While political leaders are wooing the bulk of India’s voting population with speeches that appeal to one set of anxieties and heartstrings in the immediate present, there’s a digital campaign targeting a new minority: The urbane, middle and upper middle classes. Usually, this demographic is dismissed for being apathetic, but this time, theirs are among the loudest voices, particularly if you listen for those critical of the establishment. Chances are they’re being amplified by the echo chamber of social media, but you can only amplify something if it’s there in the first place.

Earlier this week, someone painted one sentence on the Mahim pipeline: “Who will watch the Watchmen???” A short gap away, written in the same white paint is “Daku” (dacoit), which is rather perfect for the watchman metaphor and may also be the artist’s signature, but I have no confirmation if this is indeed India’s Banksy at work again. Whether that painted question is a challenge, an empty threat, a prank or just vandalism depends on the eye of the beholder. By the time the elections are over, it’ll probably get dulled by fumes and grime, but for now, the almost 2000-year-old question gleams brightly against the shadow-coloured slums and dust-smudged skyline of a 21st-century city.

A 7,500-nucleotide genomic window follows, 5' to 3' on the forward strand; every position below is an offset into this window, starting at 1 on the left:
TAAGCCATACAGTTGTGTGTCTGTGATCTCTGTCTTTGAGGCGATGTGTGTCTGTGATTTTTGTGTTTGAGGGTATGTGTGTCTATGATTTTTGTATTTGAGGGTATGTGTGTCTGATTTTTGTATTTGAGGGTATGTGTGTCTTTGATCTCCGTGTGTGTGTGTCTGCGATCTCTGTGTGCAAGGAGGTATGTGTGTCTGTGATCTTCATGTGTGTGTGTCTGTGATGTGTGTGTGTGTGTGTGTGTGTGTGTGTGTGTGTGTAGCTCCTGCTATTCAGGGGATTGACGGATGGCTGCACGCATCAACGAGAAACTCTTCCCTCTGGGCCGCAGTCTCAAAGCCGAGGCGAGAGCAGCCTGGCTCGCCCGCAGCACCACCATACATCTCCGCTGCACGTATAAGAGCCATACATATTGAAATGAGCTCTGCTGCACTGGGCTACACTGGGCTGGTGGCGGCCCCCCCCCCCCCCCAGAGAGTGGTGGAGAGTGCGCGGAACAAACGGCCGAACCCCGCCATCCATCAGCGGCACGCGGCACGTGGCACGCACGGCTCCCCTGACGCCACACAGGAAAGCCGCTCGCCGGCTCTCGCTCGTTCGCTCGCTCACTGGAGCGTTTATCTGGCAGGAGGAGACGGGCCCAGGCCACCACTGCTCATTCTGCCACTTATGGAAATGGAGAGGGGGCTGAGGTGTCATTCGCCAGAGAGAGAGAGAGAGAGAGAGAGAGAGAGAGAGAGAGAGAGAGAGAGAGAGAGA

The unknown artist who is responsible for that graffiti is obviously making a cheeky reference to the current conversation regarding watchmen (which translates to chowkidar), while drawing upon American pop culture (the phrase has been used by Star Trek and the film Watchmen), but they’re also quoting a Roman satirist named Juvenal who coined that phrase around 100 CE.

The best part is that Juvenal appears to have been a bit of a sexist homophobe who was anti-immigrants – just the sort of gent you expect would be for a National Register of Citizens, for example. Yet here in Mumbai, his words are being used to attack that very worldview. That’s the trouble and beauty of art. Despite the best intentions of its creators, art tends to have a mind of its own, moulding itself upon the needs of the hive mind of the audience and artists who keep it alive.